Learning from Our Father Jacob
Parashat Vayishlach, Genesis 32:4-36:43
by Aaron Allsbrook, Associate Rabbi, Ohev Yisrael, Lorton, VA
The Jewish people are the people of Jacob. While we identify Abraham as our father and we serve the God of Abraham, Isaac, and Jacob, nationally we are the people of Jacob, the people of Israel.
This week’s parasha illumines much for us as to who exactly Jacob/Israel was. It is important for us to know this because if we say we are the people of Israel, who exactly are we? A son emulates his father. Let us see whom we are emulating.
Most of us know that Jacob’s name (יעקב) means “supplanter” or “heel grabber.” Even before he entered this world he had the chutzpah and skill to grab his brother’s heel. These traits show themselves throughout his life. Jacob manages to get his brother to sell his birthright for a bowl of lentil soup. Under the instructions of his mother, Jacob deceives his blind father into blessing him in place of his brother. On his way to his uncle’s house, God appears to Jacob in a magnificent vision and, in a way, Jacob makes a deal with God: you protect me and I’ll serve you. Keep in mind, when God revealed Himself to Abraham, Abraham simply said, “OK.”
At his uncle’s house, Jacob, in a display of honesty, works for his wives. He actually gets swindled by his uncle. However, when he works for the animals to take home, he manipulates the goats into producing the ringed, speckled, and spotted ones. Out of fear, Jacob takes all he has and splits from his uncle’s house. All in all, Jacob seems to be making a good life for himself.
The moment finally comes, however, after 20 years, when Jacob is going to re-encounter his brother, Esau. This terrifies Jacob. He creates another elaborate scheme by which he hopes to assuage Esau’s festering rage and win his forgiveness. He sends forth servants and gifts for Esau. He manages to fall asleep, but soon wakes up, I’m sure, in a panic, and takes his family further from Esau. Soon, though, he finds himself all alone.
In a sudden turn of events, Jacob finds himself wrestling with an unidentified man. Jacob strives with this man until the emergence of the sun. Jacob’s strength is formidable, keeping the man from leaving, so the man dislocates Jacob’s hip. Jacob still manages to hold on until he gets a blessing. Instead of blessing him, however, the man changes his name to Israel (ישראל) because he strove (שרה) with God and men and has prevailed. The man eventually does bless him and then he departs, still under the guise of anonymity. Jacob immediately realizes the gravity of what just happened and he marvels. When this man/angel appears to others, be it Joshua, Gideon, or Manoah, the people typically remark how they didn’t die upon seeing him (cf. Josh 5:13–15, Judg 6:22–23, 13:22). Jacob, however, comments that his life had been rescued, that he survived (ותנצל נפשי, Gen 32:31). Jacob has managed to outlast another tricky situation, but, this time, it was by the mercy of God, not his own cunning.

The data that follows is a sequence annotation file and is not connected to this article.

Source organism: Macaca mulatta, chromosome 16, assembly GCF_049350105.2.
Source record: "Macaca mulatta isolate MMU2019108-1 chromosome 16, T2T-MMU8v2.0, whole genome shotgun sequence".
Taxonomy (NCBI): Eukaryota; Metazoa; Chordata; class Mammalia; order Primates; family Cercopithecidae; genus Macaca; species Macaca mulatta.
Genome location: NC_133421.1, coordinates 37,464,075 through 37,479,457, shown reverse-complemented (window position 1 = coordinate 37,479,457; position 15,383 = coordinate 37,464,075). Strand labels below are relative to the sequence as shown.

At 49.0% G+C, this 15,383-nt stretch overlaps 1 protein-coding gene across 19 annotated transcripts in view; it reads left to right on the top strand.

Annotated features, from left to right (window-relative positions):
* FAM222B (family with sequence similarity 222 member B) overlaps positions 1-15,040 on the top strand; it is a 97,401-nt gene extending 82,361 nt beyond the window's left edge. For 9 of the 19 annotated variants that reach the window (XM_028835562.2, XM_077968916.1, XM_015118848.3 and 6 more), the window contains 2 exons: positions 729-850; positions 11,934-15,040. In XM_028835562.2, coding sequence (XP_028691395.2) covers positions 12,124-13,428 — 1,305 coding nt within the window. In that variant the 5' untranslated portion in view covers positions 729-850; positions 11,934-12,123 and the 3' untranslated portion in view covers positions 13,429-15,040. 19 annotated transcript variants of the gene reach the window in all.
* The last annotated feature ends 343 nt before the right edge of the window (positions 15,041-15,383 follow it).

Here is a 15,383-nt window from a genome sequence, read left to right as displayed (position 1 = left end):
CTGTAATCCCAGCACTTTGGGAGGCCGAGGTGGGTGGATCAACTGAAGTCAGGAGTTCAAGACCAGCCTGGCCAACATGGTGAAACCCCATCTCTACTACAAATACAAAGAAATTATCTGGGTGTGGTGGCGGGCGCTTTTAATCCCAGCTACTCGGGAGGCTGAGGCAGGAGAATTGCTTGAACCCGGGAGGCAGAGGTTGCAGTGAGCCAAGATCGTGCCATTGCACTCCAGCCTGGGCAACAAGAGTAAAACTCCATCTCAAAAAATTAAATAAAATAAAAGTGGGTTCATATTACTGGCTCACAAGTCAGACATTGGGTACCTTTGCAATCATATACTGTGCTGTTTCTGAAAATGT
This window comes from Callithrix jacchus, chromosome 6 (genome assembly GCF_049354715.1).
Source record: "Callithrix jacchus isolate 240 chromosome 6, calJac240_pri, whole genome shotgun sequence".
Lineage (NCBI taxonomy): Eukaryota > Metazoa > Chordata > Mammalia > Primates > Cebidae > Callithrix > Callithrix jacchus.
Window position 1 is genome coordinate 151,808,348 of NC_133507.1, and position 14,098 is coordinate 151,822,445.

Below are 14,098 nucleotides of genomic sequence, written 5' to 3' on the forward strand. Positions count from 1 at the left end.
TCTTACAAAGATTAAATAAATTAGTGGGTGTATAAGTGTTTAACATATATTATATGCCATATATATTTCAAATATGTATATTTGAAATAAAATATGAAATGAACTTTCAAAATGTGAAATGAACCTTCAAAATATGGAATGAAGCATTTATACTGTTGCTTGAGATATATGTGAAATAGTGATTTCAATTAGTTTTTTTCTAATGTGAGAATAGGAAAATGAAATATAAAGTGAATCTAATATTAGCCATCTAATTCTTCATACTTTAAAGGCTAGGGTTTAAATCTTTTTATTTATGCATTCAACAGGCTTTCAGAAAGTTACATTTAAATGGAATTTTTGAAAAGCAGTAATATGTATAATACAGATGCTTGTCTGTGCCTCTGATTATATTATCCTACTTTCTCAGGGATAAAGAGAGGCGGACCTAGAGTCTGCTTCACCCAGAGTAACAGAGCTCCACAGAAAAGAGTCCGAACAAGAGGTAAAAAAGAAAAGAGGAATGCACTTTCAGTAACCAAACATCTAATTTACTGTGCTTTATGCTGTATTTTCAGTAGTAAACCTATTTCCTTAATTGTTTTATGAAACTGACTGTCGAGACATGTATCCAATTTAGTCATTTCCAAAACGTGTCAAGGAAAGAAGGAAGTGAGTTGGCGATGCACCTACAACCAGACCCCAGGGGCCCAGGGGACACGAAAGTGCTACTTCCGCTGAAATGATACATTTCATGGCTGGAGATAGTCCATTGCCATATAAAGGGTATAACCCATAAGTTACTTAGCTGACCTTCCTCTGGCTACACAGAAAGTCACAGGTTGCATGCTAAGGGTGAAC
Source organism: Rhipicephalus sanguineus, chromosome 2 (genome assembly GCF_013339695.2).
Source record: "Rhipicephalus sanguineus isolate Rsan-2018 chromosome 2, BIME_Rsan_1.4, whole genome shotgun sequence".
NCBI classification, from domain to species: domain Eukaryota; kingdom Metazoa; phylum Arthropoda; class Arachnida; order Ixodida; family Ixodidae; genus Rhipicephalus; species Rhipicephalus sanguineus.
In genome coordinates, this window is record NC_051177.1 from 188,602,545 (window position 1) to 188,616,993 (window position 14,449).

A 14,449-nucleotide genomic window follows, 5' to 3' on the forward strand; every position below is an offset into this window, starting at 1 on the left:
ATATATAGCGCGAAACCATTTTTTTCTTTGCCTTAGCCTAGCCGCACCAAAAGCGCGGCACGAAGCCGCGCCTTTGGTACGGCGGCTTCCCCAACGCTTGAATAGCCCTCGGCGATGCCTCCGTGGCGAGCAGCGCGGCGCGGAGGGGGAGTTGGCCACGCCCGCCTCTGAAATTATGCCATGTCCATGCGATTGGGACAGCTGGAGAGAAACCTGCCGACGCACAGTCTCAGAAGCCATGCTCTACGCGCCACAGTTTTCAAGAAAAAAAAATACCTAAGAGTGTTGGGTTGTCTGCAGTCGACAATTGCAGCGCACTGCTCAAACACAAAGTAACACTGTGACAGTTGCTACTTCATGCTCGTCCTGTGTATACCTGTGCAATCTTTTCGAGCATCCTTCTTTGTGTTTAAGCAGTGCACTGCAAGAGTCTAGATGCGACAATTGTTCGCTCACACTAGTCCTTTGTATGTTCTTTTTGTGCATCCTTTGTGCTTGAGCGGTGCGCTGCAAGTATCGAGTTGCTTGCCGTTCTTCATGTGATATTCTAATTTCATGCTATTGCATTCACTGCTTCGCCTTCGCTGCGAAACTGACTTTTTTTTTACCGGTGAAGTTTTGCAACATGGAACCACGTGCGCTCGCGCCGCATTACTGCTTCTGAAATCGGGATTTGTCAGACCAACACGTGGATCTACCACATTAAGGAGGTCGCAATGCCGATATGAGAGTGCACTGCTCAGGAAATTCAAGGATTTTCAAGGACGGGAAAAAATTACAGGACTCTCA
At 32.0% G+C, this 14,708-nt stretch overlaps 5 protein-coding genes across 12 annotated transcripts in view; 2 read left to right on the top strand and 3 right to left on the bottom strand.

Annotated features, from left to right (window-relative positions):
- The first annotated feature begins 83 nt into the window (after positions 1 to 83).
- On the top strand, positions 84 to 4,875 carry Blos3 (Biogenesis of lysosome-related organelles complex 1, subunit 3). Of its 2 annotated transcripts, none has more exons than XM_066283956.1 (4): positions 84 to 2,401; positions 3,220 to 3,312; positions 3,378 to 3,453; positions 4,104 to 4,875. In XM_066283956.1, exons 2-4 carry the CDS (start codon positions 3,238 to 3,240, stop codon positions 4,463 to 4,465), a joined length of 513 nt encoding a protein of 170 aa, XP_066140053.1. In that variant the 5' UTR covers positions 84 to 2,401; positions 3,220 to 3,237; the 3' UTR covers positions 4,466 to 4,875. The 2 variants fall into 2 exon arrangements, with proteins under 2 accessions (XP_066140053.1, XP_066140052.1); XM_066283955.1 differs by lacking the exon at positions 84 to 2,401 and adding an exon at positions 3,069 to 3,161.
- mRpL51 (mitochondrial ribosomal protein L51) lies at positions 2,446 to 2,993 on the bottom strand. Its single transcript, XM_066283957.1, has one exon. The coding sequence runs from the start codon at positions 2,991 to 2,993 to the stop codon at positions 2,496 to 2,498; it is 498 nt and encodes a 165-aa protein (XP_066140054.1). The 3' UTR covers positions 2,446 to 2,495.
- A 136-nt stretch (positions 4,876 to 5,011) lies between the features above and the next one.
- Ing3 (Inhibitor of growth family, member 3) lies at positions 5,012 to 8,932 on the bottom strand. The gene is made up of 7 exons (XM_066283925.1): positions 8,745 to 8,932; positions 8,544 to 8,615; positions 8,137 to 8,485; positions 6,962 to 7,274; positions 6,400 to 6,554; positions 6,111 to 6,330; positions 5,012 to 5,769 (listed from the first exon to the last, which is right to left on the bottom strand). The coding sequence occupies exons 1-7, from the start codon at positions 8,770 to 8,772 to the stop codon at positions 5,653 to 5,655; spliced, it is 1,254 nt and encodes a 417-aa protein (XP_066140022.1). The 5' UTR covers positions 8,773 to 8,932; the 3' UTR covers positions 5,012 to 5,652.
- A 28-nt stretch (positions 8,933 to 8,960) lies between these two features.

As Jacob limps away from this awesome encounter, Esau appears. Surprisingly, Esau embraces Jacob. He doesn’t even want the gifts Jacob sent to him. There is reconciliation, and everything that Jacob feared has been for naught.
This unexpected blessing cannot, however, be attributed to Jacob’s well-developed skills. This blessing has come from God. In Genesis 32:12, Jacob prays, “Rescue me from the hand of my brother” (הצילני נא מיד אחי). This “rescue” word (נצל) is the same used of Jacob’s soul being spared/rescued upon seeing God’s face mentioned above. God spared Jacob. God wrought reconciliation. God brought life. Jacob was able to get himself only so far, and, frankly, the effects of his actions created much tension within his family.
The angel states that Jacob “has striven with God and men and has prevailed” (Gen 32:29). Notice, it reads that Jacob strove first with God. Chronologically, that wasn’t the case. But, pay attention: in order for us, as children of Israel, to prevail with men, we first must prevail with God.
What does this mean? It means that apart from God we will not overcome. Apart from God our strength will only get us so far. It also means that in God we can do all things. It means that in our weakness, Messiah’s power is made strong (cf. 2 Cor 12:9).
In the haftarah, Obadiah castigates Edom, the people of Esau, for acting contrary to the way of God, exalting himself at the demise of the children of Judah. He is consequently severely humbled and despised (בזוי, the same word used for his treatment of his birthright in Genesis 25:34). Whereas Jacob humbled himself in the sight of God’s great mercies and truth, which he had done for him (cf. Gen 32:11), and God exalted him to life, Esau lifted himself up and God brought him to death.
Messiah Yeshua reveals to us the ultimate truth in all this. In John 15:1–17, he compares himself to a vine and us to branches. For us to do anything good, we must abide in him, we must strive to stay attached to him. Yeshua uses the word “abide” eleven times in this passage. It clearly is important. We must realize that apart from him, we can do nothing. We must hold onto him and never let go, for from him is “every spiritual blessing” (Eph 1:3).
To be the people of Jacob, the people of Israel, we are a people who hold onto God and never let go, who know that we have nothing outside of his grace and truth, who know that our salvation resides in him alone. Let us use all that we have to abide in him always.